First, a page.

The crisis between Georgia, a vital energy transit route, and its former Soviet master has alarmed Nato allies who see Georgia as a possible future member of the US-led alliance.
Abkhazia and South Ossetia broke from Tbilisi's control in the 1990s, seeking independence or absorption into Russia.
Thousands of people in the two areas have been issued with Russian passports.
In his comments on Wednesday, Nato's Appathurai said: "The allies are unanimous in supporting, endorsing Georgia's territorial integrity and will not recognise or support steps that undermine that sovereignty."
He said that he was not aware that any troop movements had taken place by either side.
"Have no doubt, everyone is watching very carefully what is happening on the ground," he said.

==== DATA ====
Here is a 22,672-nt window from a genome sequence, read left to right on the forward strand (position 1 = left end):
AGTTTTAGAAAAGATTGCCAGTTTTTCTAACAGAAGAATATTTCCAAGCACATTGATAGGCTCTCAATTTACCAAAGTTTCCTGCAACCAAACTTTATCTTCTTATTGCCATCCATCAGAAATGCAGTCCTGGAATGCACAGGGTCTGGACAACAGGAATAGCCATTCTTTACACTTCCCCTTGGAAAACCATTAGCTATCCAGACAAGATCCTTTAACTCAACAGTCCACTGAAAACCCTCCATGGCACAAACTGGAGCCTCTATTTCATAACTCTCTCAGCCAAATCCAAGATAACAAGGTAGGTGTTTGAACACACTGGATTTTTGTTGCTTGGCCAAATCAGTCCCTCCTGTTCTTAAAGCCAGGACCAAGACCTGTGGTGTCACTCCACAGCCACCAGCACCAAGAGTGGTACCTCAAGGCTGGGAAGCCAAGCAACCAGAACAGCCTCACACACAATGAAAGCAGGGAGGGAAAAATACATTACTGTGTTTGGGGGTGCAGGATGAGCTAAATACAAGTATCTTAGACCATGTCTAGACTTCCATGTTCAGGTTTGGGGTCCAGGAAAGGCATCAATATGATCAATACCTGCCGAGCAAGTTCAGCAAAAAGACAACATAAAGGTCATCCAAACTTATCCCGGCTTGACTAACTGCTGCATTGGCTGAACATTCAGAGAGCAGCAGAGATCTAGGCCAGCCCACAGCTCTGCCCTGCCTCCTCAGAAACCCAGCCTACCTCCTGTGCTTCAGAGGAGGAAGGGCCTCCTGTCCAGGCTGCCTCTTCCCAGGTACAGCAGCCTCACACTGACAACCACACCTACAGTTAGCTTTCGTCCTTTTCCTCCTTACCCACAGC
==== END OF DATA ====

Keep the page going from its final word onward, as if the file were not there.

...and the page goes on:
Appathurai said that, under the mandate for peacekeeping operations in Abkhazia, plans for deployments needed to be approved by the conflicting sides.
Georgia has made it clear that it would not approve of further Russian deployments, he said.
The White House also expressed concern about Russia's troop build-up.
In a statement, Gordon Johndroe, the US national security council spokesman, said: "We're concerned about reports from the region. The president has been updated on the latest on the situation."
For her part, the speaker of the Georgian parliament said on Wednesday that Russian plans to increase the number of Russian peacekeepers in Abkhazia was an attempt to provoke a "war scenario".
Nino Burdzhanadze, speaking from the Georgian capital Tbilisi, said that Russia was trying to involve Georgia in military action.
"Russia is trying to destabilise the situation in the country. The main goal of Russia is not to allow us to be a success story, not to allow us to continue our movement to the direction of Nato and to the direction of Europe."
Burdzhanadze said Russia had already begun strengthening its military presence in Abkhazia.